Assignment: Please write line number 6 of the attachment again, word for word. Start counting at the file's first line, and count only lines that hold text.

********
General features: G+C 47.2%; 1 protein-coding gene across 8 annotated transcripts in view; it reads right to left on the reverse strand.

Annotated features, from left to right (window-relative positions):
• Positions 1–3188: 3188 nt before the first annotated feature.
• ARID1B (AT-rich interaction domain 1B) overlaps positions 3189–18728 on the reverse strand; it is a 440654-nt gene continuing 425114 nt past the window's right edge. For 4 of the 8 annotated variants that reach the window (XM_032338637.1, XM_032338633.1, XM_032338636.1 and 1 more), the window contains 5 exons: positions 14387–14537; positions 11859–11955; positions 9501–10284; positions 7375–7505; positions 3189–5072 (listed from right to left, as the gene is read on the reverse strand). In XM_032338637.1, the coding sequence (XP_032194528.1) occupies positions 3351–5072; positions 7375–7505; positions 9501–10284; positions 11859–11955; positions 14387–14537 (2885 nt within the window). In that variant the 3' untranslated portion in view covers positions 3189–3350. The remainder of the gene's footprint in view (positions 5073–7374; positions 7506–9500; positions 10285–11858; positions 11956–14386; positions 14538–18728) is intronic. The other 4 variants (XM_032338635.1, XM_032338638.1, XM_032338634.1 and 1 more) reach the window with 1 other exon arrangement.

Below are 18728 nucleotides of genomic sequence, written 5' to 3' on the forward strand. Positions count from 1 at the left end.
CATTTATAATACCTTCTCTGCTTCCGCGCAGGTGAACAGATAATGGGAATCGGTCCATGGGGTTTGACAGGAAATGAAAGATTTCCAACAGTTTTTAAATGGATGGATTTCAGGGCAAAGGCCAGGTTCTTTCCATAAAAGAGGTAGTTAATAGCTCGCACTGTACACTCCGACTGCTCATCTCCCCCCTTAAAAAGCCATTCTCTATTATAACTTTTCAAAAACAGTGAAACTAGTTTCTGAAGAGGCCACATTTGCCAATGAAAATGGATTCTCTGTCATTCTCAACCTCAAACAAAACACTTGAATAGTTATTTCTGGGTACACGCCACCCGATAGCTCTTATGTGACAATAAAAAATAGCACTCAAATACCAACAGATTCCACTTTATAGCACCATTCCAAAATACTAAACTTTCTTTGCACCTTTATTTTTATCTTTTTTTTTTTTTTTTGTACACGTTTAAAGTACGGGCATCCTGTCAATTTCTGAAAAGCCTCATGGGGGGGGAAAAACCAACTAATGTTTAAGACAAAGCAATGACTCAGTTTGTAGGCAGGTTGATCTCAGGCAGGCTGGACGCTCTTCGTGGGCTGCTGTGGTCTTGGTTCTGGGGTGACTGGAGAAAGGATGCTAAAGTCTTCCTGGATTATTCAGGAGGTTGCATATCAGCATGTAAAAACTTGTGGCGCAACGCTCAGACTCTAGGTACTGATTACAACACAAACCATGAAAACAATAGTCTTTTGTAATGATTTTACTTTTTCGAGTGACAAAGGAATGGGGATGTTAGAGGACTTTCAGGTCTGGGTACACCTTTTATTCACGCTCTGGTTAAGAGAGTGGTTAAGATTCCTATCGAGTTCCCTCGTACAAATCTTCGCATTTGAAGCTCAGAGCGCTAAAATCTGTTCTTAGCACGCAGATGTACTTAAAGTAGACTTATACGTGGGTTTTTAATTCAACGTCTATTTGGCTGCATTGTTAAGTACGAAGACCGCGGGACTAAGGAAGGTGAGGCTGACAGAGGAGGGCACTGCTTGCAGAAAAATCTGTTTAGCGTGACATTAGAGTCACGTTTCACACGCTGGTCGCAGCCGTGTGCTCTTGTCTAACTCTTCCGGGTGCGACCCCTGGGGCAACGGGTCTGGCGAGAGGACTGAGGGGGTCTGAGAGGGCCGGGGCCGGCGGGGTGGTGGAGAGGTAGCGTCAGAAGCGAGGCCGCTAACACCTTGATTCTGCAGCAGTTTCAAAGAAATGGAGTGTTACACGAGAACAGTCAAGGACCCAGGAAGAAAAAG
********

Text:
CATTTATAATACCTTCTCTGCTTCCGCGCAGGTGAACAGATAATGGGAATCGGTCCATGGGGTTTGACAGGAAATGAAAGATTTCCAACAGTTTTTAAATGGATGGATTTCAGGGCAAAGGCCAGGTTCTTTCCATAAAAGAGGTAGTTAATAGCTCGCACTGTACACTCCGACTGCTCATCTCCCCCCTTAAAAAGCCATTCTCTATTATAACTTTTCAAAAACAGTGAAACTAGTTTCTGAAGAGGCCACATTTGCCAATGAAAATGGATTCTCTGTCATTCTCAACCTCAAACAAAACACTTGAATAGTTATTTCTGGGTACACGCCACCCGATAGCTCTTATGTGACAATAAAAAATAGCACTCAAATACCAACAGATTCCACTTTATAGCACCATTCCAAAATACTAAACTTTCTTTGCACCTTTATTTTTATCTTTTTTTTTTTTTTTTGTACACGTTTAAAGTACGGGCATCCTGTCAATTTCTGAAAAGCCTCATGGGGGGGGAAAAACCAACTAATGTTTAAGACAAAGCAATGACTCAGTTTGTAGGCAGGTTGATCTCAGGCAGGCTGGACGCTCTTCGTGGGCTGCTGTGGTCTTGGTTCTGGGGTGACTGGAGAAAGGATGCTAAAGTCTTCCTGGATTATTCAGGAGGTTGCATATCAGCATGTAAAAACTTGTGGCGCAACGCTCAGACTCTAGGTACTGATTACAACACAAACCATGAAAACAATAGTCTTTTGTAATGATTTTACTTTTTCGAGTGACAAAGGAATGGGGATGTTAGAGGACTTTCAGGTCTGGGTACACCTTTTATTCACGCTCTGGTTAAGAGAGTGGTTAAGATTCCTATCGAGTTCCCTCGTACAAATCTTCGCATTTGAAGCTCAGAGCGCTAAAATCTGTTCTTAGCACGCAGATGTACTTAAAGTAGACTTATACGTGGGTTTTTAATTCAACGTCTATTTGGCTGCATTGTTAAGTACGAAGACCGCGGGACTAAGGAAGGTGAGGCTGACAGAGGAGGGCACTGCTTGCAGAAAAATCTGTTTAGCGTGACATTAGAGTCACGTTTCACACGCTGGTCGCAGCCGTGTGCTCTTGTCTAACTCTTCCGGGTGCGACCCCTGGGGCAACGGGTCTGGCGAGAGGACTGAGGGGGTCTGAGAGGGCCGGGGCCGGCGGGGTGGTGGAGAGGTAGCGTCAGAAGCGAGGCCGCTAACACCTTGATTCTGCAGCAGTTTCAAAGAAATGGAGTGTTACACGAGAACAGTCAAGGACCCAGGAAGAAAAAG